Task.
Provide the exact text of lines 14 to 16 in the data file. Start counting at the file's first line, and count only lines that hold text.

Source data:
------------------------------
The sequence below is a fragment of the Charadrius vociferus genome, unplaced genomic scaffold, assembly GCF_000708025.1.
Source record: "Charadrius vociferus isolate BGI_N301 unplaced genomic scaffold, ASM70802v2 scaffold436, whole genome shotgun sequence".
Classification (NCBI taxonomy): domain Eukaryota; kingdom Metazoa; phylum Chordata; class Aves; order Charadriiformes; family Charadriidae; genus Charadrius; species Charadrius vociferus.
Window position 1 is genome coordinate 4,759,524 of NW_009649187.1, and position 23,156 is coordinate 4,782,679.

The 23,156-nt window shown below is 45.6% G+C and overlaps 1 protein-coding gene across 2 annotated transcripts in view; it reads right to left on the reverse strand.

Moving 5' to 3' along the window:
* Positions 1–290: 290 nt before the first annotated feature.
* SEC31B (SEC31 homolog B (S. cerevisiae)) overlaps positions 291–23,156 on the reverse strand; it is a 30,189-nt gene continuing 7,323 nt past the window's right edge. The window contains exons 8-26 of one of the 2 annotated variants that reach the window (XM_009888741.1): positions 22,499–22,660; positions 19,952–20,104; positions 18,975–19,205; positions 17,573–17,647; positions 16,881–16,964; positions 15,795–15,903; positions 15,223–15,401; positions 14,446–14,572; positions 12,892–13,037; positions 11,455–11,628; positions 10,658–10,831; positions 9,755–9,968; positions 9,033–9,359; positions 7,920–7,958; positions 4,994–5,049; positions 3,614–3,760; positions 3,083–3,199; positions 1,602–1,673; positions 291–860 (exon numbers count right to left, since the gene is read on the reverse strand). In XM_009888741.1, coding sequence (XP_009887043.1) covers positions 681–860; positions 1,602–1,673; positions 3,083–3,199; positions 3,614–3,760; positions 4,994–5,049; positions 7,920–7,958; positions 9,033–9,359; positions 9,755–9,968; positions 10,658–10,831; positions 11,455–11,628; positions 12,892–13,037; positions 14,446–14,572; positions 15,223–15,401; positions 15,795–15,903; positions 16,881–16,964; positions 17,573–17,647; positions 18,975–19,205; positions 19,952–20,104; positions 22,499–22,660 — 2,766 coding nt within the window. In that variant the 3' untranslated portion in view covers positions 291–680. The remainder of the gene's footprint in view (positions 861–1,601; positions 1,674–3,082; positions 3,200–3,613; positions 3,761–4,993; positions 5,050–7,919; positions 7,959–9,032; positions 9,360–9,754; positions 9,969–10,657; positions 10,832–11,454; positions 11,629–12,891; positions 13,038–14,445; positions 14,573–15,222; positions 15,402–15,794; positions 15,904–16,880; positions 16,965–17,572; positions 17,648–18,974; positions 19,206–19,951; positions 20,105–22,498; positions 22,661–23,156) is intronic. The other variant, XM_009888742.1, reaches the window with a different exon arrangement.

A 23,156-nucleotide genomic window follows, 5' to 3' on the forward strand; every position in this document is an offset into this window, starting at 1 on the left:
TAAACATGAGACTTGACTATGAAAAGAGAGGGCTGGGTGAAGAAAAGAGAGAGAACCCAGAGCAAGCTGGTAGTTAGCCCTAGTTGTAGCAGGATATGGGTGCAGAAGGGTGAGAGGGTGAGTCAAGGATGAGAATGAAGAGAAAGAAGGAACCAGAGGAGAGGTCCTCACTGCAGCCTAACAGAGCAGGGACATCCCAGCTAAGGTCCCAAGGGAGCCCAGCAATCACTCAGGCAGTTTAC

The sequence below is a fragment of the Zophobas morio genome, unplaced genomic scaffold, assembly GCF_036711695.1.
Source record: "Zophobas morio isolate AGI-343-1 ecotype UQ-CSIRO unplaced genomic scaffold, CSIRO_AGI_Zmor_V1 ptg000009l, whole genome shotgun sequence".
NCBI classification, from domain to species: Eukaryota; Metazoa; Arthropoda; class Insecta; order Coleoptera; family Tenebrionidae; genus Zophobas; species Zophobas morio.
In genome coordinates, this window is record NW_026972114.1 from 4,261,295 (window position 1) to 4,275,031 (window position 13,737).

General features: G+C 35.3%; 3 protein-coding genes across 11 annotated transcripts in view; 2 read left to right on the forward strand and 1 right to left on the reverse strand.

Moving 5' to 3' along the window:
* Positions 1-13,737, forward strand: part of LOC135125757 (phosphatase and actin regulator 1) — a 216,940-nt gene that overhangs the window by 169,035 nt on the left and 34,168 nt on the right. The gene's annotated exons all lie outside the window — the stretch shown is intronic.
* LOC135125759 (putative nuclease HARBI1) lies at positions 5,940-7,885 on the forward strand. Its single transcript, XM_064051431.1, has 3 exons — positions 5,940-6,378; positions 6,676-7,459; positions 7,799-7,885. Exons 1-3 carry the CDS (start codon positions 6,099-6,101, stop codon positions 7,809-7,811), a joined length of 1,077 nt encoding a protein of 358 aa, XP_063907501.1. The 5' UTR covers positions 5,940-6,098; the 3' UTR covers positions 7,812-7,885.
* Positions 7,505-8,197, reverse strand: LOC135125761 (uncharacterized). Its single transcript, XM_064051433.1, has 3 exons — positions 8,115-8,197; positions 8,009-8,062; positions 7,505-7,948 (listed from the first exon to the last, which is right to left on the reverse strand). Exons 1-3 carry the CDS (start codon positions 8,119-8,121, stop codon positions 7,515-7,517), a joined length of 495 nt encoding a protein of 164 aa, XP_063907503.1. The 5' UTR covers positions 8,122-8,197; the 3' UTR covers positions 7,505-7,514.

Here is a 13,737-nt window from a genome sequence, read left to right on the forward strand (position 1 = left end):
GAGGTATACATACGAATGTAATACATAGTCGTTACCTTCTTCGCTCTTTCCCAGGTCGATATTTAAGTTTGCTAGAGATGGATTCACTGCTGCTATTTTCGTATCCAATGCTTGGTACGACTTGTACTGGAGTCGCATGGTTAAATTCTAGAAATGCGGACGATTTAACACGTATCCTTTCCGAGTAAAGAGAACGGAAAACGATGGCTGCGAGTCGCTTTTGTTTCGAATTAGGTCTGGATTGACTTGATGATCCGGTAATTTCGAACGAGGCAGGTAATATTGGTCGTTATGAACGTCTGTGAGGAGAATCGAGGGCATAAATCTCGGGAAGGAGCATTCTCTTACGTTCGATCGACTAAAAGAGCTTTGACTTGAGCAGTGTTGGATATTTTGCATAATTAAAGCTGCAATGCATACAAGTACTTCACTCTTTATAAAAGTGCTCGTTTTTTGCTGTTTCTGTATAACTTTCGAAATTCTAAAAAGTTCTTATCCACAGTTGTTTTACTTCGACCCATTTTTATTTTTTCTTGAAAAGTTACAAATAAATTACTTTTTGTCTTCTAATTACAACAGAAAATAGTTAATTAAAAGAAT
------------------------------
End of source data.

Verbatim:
In genome coordinates, this window is record NW_026972114.1 from 4,261,295 (window position 1) to 4,275,031 (window position 13,737).

General features: G+C 35.3%; 3 protein-coding genes across 11 annotated transcripts in view; 2 read left to right on the forward strand and 1 right to left on the reverse strand.

Moving 5' to 3' along the window: